Talking with employers about possibility of working together without much specificity gives the employer opportunities unity to come up with ideas. Too often IMHO professionals try to pigeonhole a Dooley rather than start broadly and let the employer take the lead in developing I get jobs.
Some employers are hesitant to employ people with disabilities due to fears they won't be as productive as a "typical" peer. Forums to educate business leaders might include: Chambers of Commerce, annual meetings for certain professional organizations, etc. Perhaps these presentations can be done in collaboration with local colleges who offer educational programs or majors related to disabilities, business, human resources... more »
One strategy that has been successful for me with my students is attending career/job fairs. This gives the students an opportunity to practice their conversation and social skills and allows me time to network with hiring professionals and share my students abilities and career goals. Many of my students have been able to secure jobs through this strategy.
Our state department of education is developing a transition toolkit with information for school, families, etc. including a timeline.
As a person with a disability with limited resources, one needs employment services that look at one's strength's and builds upon those. Not just planning around one's disability.
The high cost of sign language interpreter services creates a "cost-disincentive" for employers of deaf people. Public funding of VRI is needed to remove that barrier. (Consider the Video Relay Services now available at no cost to users). This remains a serious employment barrier for deaf people.
In September, 2016, 19.8 percent of individuals with a disability 16 years old and older participated in our nation's labor force, according to the U.S. Department of Labor. That figure for people without disabilities was 68.7 percent. Here's how we could make some real progress in raising that employment rate among individuals with disabilities in the United States: Provide individuals with opportunities for self-reflection... more »
Look at evidence-based best practices for use of AT in employment. Note that IEPs must consider the use of AT as well. There are even some loaner or recycle AT agencies to help with cost.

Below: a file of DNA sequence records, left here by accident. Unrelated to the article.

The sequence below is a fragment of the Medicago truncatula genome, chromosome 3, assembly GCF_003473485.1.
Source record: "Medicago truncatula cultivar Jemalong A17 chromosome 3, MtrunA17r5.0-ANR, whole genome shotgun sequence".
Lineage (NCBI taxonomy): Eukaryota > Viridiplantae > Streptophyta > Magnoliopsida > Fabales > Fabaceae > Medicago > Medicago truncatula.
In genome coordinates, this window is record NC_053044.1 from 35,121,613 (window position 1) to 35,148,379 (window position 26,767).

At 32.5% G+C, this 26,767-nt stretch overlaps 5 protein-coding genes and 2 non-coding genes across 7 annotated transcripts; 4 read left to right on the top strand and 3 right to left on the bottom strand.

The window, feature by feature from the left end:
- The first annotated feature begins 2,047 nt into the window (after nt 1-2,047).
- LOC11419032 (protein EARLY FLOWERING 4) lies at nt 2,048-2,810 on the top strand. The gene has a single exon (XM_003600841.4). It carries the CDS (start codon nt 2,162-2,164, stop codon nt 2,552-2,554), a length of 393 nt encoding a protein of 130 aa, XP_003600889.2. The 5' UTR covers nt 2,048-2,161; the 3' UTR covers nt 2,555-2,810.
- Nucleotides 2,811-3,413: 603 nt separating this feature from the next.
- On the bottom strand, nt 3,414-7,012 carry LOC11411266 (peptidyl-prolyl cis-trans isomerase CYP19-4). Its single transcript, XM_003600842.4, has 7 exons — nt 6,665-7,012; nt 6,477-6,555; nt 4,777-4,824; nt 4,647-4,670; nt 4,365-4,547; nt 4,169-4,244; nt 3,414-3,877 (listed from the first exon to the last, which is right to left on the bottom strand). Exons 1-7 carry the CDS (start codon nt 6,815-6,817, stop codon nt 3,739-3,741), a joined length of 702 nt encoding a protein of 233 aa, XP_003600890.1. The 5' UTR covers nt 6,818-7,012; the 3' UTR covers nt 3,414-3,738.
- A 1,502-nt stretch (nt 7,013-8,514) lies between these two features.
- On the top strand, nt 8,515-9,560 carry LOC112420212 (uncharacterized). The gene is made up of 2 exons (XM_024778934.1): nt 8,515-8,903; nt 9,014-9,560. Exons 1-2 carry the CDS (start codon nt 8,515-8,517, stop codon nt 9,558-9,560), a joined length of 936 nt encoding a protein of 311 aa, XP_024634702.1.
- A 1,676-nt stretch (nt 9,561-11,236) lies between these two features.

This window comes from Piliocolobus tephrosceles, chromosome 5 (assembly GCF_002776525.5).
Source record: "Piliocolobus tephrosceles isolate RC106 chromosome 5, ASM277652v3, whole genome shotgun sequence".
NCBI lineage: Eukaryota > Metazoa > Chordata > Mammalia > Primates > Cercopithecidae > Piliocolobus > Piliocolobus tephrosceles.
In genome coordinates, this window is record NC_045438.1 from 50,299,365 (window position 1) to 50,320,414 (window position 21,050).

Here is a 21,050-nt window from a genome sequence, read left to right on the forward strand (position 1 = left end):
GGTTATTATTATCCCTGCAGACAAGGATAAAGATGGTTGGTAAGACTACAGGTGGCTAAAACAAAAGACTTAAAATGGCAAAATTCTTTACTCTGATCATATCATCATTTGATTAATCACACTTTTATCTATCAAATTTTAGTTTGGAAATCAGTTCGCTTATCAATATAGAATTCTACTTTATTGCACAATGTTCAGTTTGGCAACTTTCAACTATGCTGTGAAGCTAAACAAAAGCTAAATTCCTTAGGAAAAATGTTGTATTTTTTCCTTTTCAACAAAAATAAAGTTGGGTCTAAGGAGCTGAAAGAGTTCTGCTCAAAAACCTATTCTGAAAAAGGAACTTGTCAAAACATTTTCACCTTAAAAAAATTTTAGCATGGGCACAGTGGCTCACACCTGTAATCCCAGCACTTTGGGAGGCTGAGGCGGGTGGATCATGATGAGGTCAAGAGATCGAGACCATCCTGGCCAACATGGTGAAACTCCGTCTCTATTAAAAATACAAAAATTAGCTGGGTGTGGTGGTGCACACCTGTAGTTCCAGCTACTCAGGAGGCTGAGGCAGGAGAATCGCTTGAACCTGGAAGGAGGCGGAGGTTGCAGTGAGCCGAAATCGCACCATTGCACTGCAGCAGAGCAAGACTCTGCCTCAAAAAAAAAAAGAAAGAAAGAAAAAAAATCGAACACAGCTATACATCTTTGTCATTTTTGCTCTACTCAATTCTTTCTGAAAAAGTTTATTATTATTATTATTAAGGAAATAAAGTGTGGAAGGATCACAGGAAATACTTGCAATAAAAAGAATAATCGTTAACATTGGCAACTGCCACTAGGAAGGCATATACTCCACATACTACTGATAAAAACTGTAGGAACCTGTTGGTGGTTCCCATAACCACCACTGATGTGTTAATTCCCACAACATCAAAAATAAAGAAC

A person can have the most technical skill, however if s/he is lacking the ability to work with Suzy on a project s/he could be fired. There needs to be training for individuals on soft skills. I have conversations with friends without disabilities in regards to their soft skills; when I discuss their reactions in the workplace, they realize that it wasn't appropriate and there's a need to develop certain soft skills.... more »
The use of DISCOVERY activities to get to know the student and their unique interests, motivators, preferences, strengths, approaches to learning, support system, etc. I have found that this method takes me more successfully to the right employers in the community!
Collaboration between the Centers for Independent Living during transition will help maximize independence for students with disabilities. This should begin with the first IEP addressing transition, usually age 16 (but in some states like NJ age 14).
The state Vocational Rehab agency expects that my son would go through the normal process of getting a job. Due to severe anxiety, he would have to be introduced to job slowly and then be hired after the anxiety dissipated (6 weeks) and he could then be "hired" or chose not to continue if job was not correct.
Some successful employment opportunities have come from parents or professionals who start businesses designed to train and employ people with disabilities. (there are several in Colorado) Enact legislation to provide tax credits or other incentives to start businesses which employ people with disabilities. Do case studies on these successful business models and disseminate this information to the broader community... more »
There should be a college that accepts a child's "diploma" without it being costly for the parent(s) and or the child wanting to further his/her education. Being a mother of a child who does not have a "normal diploma" but wishes to attend college, and is being told that a GED would need to be obtained in order to attend or where it is accepted is very costly it's disappointing, and frustrating. Parents with kid(s) that... more »
Use of person-centered planning will ensure what students with disabilities need individually in order to be successfully employed.